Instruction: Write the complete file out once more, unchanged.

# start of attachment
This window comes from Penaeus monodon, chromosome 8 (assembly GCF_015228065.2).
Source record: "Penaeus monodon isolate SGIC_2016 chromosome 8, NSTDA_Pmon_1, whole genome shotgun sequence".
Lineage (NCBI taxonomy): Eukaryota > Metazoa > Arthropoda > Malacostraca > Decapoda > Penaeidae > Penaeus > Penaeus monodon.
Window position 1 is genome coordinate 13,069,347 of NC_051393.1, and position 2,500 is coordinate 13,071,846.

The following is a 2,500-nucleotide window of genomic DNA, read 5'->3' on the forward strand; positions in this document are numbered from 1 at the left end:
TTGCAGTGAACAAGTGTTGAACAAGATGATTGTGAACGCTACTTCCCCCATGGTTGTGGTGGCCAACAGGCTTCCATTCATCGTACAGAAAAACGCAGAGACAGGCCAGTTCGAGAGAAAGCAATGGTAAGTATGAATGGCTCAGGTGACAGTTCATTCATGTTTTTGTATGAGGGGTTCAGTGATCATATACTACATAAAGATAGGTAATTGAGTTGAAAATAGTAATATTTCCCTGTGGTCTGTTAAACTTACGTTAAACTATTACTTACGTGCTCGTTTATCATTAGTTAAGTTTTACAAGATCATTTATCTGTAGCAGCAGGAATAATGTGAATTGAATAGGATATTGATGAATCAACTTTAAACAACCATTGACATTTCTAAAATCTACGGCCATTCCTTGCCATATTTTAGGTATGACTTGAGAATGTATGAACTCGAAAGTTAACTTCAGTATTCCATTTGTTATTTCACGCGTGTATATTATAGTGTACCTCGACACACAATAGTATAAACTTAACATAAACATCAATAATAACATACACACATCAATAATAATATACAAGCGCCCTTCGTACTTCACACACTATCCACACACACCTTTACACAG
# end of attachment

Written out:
This window comes from Penaeus monodon, chromosome 8 (assembly GCF_015228065.2).
Source record: "Penaeus monodon isolate SGIC_2016 chromosome 8, NSTDA_Pmon_1, whole genome shotgun sequence".
Lineage (NCBI taxonomy): Eukaryota > Metazoa > Arthropoda > Malacostraca > Decapoda > Penaeidae > Penaeus > Penaeus monodon.
Window position 1 is genome coordinate 13,069,347 of NC_051393.1, and position 2,500 is coordinate 13,071,846.

The following is a 2,500-nucleotide window of genomic DNA, read 5'->3' on the forward strand; positions in this document are numbered from 1 at the left end:
TTGCAGTGAACAAGTGTTGAACAAGATGATTGTGAACGCTACTTCCCCCATGGTTGTGGTGGCCAACAGGCTTCCATTCATCGTACAGAAAAACGCAGAGACAGGCCAGTTCGAGAGAAAGCAATGGTAAGTATGAATGGCTCAGGTGACAGTTCATTCATGTTTTTGTATGAGGGGTTCAGTGATCATATACTACATAAAGATAGGTAATTGAGTTGAAAATAGTAATATTTCCCTGTGGTCTGTTAAACTTACGTTAAACTATTACTTACGTGCTCGTTTATCATTAGTTAAGTTTTACAAGATCATTTATCTGTAGCAGCAGGAATAATGTGAATTGAATAGGATATTGATGAATCAACTTTAAACAACCATTGACATTTCTAAAATCTACGGCCATTCCTTGCCATATTTTAGGTATGACTTGAGAATGTATGAACTCGAAAGTTAACTTCAGTATTCCATTTGTTATTTCACGCGTGTATATTATAGTGTACCTCGACACACAATAGTATAAACTTAACATAAACATCAATAATAACATACACACATCAATAATAATATACAAGCGCCCTTCGTACTTCACACACTATCCACACACACCTTTACACAG